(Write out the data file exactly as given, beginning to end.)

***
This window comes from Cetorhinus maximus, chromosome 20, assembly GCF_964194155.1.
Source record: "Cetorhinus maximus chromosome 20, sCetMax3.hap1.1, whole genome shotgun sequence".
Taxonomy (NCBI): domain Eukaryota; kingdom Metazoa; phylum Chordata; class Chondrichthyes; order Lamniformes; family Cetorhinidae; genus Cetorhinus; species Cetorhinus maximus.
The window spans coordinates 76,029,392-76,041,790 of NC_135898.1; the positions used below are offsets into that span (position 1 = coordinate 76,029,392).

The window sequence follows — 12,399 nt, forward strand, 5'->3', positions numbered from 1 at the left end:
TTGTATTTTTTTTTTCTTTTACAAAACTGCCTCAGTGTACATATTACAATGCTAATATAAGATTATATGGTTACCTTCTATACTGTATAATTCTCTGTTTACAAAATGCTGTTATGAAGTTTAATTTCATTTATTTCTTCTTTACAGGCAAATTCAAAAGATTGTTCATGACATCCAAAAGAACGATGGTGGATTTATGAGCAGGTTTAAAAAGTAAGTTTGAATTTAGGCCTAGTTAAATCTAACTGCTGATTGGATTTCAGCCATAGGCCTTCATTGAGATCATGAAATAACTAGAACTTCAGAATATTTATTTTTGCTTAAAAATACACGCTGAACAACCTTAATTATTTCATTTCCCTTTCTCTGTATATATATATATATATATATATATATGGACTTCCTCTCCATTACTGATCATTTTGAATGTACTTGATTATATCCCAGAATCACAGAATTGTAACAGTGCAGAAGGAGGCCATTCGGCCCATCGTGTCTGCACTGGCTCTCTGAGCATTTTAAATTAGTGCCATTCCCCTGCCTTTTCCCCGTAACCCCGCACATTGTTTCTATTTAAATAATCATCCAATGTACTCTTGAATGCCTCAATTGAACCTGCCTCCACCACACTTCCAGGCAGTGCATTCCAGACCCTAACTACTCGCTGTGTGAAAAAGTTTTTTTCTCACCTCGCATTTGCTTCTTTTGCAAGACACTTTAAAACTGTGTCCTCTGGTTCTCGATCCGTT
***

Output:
This window comes from Cetorhinus maximus, chromosome 20, assembly GCF_964194155.1.
Source record: "Cetorhinus maximus chromosome 20, sCetMax3.hap1.1, whole genome shotgun sequence".
Taxonomy (NCBI): domain Eukaryota; kingdom Metazoa; phylum Chordata; class Chondrichthyes; order Lamniformes; family Cetorhinidae; genus Cetorhinus; species Cetorhinus maximus.
The window spans coordinates 76,029,392-76,041,790 of NC_135898.1; the positions used below are offsets into that span (position 1 = coordinate 76,029,392).

The window sequence follows — 12,399 nt, forward strand, 5'->3', positions numbered from 1 at the left end:
TTGTATTTTTTTTTTCTTTTACAAAACTGCCTCAGTGTACATATTACAATGCTAATATAAGATTATATGGTTACCTTCTATACTGTATAATTCTCTGTTTACAAAATGCTGTTATGAAGTTTAATTTCATTTATTTCTTCTTTACAGGCAAATTCAAAAGATTGTTCATGACATCCAAAAGAACGATGGTGGATTTATGAGCAGGTTTAAAAAGTAAGTTTGAATTTAGGCCTAGTTAAATCTAACTGCTGATTGGATTTCAGCCATAGGCCTTCATTGAGATCATGAAATAACTAGAACTTCAGAATATTTATTTTTGCTTAAAAATACACGCTGAACAACCTTAATTATTTCATTTCCCTTTCTCTGTATATATATATATATATATATATATATGGACTTCCTCTCCATTACTGATCATTTTGAATGTACTTGATTATATCCCAGAATCACAGAATTGTAACAGTGCAGAAGGAGGCCATTCGGCCCATCGTGTCTGCACTGGCTCTCTGAGCATTTTAAATTAGTGCCATTCCCCTGCCTTTTCCCCGTAACCCCGCACATTGTTTCTATTTAAATAATCATCCAATGTACTCTTGAATGCCTCAATTGAACCTGCCTCCACCACACTTCCAGGCAGTGCATTCCAGACCCTAACTACTCGCTGTGTGAAAAAGTTTTTTTCTCACCTCGCATTTGCTTCTTTTGCAAGACACTTTAAAACTGTGTCCTCTGGTTCTCGATCCGTT